The Kardashian Effect—Legal Separation, Divorce “Papers” and Whether to Seek Annulment or Absolute Divorce?
By now even the non-entertainment savvy amongst us has heard about reality television “star” Kim Kardashian’s made-for-television, multi-million dollar marriage to NBA player Kris Humphries, and their equally publicized break-up a mere 72 days later. Reports have circulated that Kim K. initially asked Humphries for an annulment, however his refusal to “agree” to one left her forced to go the more traditional route of filing for a divorce, citing “irreconcilable differences.”
One of the more frequent questions I receive in my domestic practice surrounds the question of exactly what “papers” a potential client must obtain in order to “legally separate” from his or her spouse. In fact, in North Carolina there are no such “papers” that are needed in order to effectuate a valid, legal separation. North Carolina is what is called a “no-fault” divorce state, meaning that the only requirement for legal separation is a decision by one of the spouses to end marital co-habitation, followed by the action of actually physically separating and no longer living together as husband and wife. It is not even required that the decision to separate be a mutual decision. So long as one spouse has communicated his or her desire to separate from the other spouse, and acted on it—meaning physically ceased cohabitation—a legal separation has occurred. Terms like “irreconcilable differences” are irrelevant in this state, as North Carolina does not require a petitioner to cite a reason for the separation in order to later file for an absolute divorce.
Back to the Kardashians, reports that KK’s beloved Mr. Humphries thwarted her attempts at an annulment might make for good checkout magazine fodder, but legally speaking this is not possible. This is because in California, as in this state, parties cannot merely “agree” to an annulment but rather they must qualify for one under some very strict criteria. Interestingly, the length of Kim Kardashian’s marriage would be irrelevant to a determination of whether or not she could have the union annulled. To “annul” a marriage is to ask that it be declared invalid, that it never legally existed. An action for divorce ends an otherwise valid marriage, whereas an action for an annulment seeks a declaration that the marriage never existed. Annulments are rare, largely because a person must prove grounds to qualify for an annulment before one may be granted by the Court.
Faced with not wanting to wait the mandatory twelve months it takes to obtain an absolute divorce, many newly separated clients ask whether they are able to seek an annulment of the marriage as a faster alternative. Unfortunately, the length of the marriage is not a consideration in whether or not annulment is available and seeking an annulment is not always a faster option for ending the legal bond of husband and wife. In some circumstances, a marriage may be declared “void” and in others, it may be “voidable” based upon a particular set of circumstances. Chapter 51 of the North Carolina General Statutes provides that a marriage may be declared void only if:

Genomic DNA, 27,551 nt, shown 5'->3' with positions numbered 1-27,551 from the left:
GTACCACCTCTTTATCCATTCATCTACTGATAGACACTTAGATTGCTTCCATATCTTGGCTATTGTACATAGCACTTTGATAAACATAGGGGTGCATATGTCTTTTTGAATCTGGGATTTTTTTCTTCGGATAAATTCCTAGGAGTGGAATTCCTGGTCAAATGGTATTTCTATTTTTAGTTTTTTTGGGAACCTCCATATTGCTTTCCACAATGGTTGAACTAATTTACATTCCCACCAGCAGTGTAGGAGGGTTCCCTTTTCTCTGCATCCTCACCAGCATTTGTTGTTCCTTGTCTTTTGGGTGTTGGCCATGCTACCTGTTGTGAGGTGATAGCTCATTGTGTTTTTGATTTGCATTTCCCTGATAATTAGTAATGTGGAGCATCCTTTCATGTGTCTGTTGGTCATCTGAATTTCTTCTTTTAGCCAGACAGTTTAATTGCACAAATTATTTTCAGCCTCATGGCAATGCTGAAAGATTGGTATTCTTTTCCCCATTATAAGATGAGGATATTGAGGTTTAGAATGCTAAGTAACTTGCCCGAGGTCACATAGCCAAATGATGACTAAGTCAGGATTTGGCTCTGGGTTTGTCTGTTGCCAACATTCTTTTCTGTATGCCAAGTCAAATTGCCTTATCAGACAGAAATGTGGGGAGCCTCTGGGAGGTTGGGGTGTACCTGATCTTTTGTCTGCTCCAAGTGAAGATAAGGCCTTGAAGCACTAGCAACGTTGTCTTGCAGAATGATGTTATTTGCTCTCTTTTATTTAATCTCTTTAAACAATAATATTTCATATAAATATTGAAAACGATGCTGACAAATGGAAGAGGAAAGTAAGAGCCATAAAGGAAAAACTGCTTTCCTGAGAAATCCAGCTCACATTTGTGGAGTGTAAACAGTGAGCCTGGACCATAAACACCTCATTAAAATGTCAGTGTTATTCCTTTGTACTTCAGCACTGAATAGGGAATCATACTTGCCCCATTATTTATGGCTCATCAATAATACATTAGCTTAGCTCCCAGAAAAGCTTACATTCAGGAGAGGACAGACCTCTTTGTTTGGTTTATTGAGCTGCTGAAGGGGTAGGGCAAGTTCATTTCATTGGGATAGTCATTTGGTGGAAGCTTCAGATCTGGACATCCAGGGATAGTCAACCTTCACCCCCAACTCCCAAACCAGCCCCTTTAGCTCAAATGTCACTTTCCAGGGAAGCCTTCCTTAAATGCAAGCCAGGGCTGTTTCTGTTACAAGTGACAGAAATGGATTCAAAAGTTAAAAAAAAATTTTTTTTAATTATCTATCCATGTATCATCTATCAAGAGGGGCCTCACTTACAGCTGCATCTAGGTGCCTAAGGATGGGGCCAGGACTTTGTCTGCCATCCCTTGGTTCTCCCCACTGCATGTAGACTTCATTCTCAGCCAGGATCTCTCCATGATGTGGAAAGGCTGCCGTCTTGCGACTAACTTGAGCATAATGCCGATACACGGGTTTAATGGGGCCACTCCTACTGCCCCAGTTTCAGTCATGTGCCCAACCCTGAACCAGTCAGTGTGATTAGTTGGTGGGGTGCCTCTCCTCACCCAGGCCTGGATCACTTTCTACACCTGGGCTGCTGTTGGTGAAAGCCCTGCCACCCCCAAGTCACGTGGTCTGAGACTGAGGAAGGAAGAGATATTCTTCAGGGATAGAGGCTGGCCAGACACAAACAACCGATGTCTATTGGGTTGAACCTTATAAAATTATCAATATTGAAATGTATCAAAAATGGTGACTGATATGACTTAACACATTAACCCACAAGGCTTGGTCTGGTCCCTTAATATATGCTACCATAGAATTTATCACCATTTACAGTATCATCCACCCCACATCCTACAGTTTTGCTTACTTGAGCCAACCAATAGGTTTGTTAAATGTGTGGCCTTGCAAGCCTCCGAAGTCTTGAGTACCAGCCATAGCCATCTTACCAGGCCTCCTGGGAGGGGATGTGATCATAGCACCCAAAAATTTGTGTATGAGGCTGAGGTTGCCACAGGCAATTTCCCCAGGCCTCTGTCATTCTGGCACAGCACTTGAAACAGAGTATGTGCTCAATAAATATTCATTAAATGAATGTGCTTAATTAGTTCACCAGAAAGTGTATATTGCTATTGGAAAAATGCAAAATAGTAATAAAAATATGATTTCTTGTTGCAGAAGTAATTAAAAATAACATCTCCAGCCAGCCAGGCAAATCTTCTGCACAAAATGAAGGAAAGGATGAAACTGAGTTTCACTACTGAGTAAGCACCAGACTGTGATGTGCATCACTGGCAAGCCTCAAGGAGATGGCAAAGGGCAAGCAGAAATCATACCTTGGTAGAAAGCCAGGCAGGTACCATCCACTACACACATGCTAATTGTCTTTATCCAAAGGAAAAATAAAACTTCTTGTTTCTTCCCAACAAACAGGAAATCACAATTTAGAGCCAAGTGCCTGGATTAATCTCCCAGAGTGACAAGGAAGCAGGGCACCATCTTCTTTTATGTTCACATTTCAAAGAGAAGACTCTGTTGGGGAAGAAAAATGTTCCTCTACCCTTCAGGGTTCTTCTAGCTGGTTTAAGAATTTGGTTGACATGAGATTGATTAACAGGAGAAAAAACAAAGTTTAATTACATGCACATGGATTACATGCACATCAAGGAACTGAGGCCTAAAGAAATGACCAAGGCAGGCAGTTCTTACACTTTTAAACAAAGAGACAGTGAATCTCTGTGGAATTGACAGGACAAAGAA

1) the marriage was between any two persons nearer of kin than first cousins, or between double first cousins;
2) either of the parties is under the age of 16 (with a limited exception) at the time of marriage;
3) one of both of the parties to the marriage was already married to another living person at the time of marriage;
4) one or both of the parties to the marriage was physically impotent at the time of the marriage; or
5) at the time of the marriage, one or both of the parties was “incapable of contracting from want of will or understanding;” OR
6) the marriage was contracted under the representation that the female is pregnant, the parties separate within 45 days of marriage, and no child is born to the female within ten months of the date of separation.
It is important to note that none of the above-stated grounds for annulment have to do with fraud other than fraud regarding impotency or regarding a pregnancy. Fraud regarding other issues, for example the desire to have children, is not a ground for annulment. Furthermore, only a bigamous marriage cannot be ratified by the parties. Meaning that even if one of the other “voidable” criteria is met, if the parties were aware of the defect at the time of marriage and married anyway, this is not a basis for annulment later.
As a practical matter, annulment is a rare and specialized cause of action. In most instances, parties will not qualify and will instead need to wait the requisite 12 months before they may petition the Court for a divorce. If you are contemplating separation or would like to speak with an experienced attorney, Hodges & Coxe can help. I offer free consultations and am always happy to sit down with you to discuss your specific case and to determine what path is best for you.
–Jennifer Bennett joined Hodges & Coxe PC as an associate attorney in 2010 and currently practices in the areas of general civil litigation and matrimonial law, focusing on divorce, child custody disputes, establishment and defense of child and spousal support obligations, equitable distribution and marital tort claims. You can reach her at (910) 772-1678 or at firstname.lastname@example.org